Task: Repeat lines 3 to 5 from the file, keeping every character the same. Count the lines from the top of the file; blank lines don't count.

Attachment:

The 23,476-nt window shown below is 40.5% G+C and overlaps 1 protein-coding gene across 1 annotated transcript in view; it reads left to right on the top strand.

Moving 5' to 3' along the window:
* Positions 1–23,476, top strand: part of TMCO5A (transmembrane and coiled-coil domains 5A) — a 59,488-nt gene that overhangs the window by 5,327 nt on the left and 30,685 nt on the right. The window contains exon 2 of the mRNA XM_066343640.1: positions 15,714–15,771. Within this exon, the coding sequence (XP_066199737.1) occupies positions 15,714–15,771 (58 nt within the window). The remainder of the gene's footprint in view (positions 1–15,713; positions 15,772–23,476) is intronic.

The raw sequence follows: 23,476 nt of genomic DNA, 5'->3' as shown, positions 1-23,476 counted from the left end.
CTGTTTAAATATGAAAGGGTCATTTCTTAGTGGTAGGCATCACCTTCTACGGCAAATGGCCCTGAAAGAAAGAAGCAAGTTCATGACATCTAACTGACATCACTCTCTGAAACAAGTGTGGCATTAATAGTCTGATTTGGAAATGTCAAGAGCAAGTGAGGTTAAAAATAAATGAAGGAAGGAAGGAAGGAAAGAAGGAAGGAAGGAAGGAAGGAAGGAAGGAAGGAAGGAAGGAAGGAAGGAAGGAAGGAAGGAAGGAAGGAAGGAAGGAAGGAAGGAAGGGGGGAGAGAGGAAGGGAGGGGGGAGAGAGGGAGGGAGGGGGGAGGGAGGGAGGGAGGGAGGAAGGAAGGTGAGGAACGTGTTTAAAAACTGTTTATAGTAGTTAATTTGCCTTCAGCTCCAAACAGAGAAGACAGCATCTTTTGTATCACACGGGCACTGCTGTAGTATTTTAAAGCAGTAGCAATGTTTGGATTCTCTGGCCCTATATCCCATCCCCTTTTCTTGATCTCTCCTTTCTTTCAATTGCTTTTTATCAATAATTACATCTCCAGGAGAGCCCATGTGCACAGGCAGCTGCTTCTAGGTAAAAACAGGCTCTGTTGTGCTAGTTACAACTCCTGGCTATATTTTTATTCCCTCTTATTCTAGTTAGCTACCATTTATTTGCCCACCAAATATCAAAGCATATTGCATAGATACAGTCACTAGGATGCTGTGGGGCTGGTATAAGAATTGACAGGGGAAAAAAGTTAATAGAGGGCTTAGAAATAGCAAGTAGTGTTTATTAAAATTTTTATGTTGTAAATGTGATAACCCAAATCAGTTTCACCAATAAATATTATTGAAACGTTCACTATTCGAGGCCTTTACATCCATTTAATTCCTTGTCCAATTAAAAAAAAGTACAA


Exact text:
* Positions 1–23,476, top strand: part of TMCO5A (transmembrane and coiled-coil domains 5A) — a 59,488-nt gene that overhangs the window by 5,327 nt on the left and 30,685 nt on the right. The window contains exon 2 of the mRNA XM_066343640.1: positions 15,714–15,771. Within this exon, the coding sequence (XP_066199737.1) occupies positions 15,714–15,771 (58 nt within the window). The remainder of the gene's footprint in view (positions 1–15,713; positions 15,772–23,476) is intronic.

The raw sequence follows: 23,476 nt of genomic DNA, 5'->3' as shown, positions 1-23,476 counted from the left end.
CTGTTTAAATATGAAAGGGTCATTTCTTAGTGGTAGGCATCACCTTCTACGGCAAATGGCCCTGAAAGAAAGAAGCAAGTTCATGACATCTAACTGACATCACTCTCTGAAACAAGTGTGGCATTAATAGTCTGATTTGGAAATGTCAAGAGCAAGTGAGGTTAAAAATAAATGAAGGAAGGAAGGAAGGAAAGAAGGAAGGAAGGAAGGAAGGAAGGAAGGAAGGAAGGAAGGAAGGAAGGAAGGAAGGAAGGAAGGAAGGAAGGAAGGAAGGAAGGAAGGGGGGAGAGAGGAAGGGAGGGGGGAGAGAGGGAGGGAGGGGGGAGGGAGGGAGGGAGGGAGGAAGGAAGGTGAGGAACGTGTTTAAAAACTGTTTATAGTAGTTAATTTGCCTTCAGCTCCAAACAGAGAAGACAGCATCTTTTGTATCACACGGGCACTGCTGTAGTATTTTAAAGCAGTAGCAATGTTTGGATTCTCTGGCCCTATATCCCATCCCCTTTTCTTGATCTCTCCTTTCTTTCAATTGCTTTTTATCAATAATTACATCTCCAGGAGAGCCCATGTGCACAGGCAGCTGCTTCTAGGTAAAAACAGGCTCTGTTGTGCTAGTTACAACTCCTGGCTATATTTTTATTCCCTCTTATTCTAGTTAGCTACCATTTATTTGCCCACCAAATATCAAAGCATATTGCATAGATACAGTCACTAGGATGCTGTGGGGCTGGTATAAGAATTGACAGGGGAAAAAAGTTAATAGAGGGCTTAGAAATAGCAAGTAGTGTTTATTAAAATTTTTATGTTGTAAATGTGATAACCCAAATCAGTTTCACCAATAAATATTATTGAAACGTTCACTATTCGAGGCCTTTACATCCATTTAATTCCTTGTCCAATTAAAAAAAAGTACAA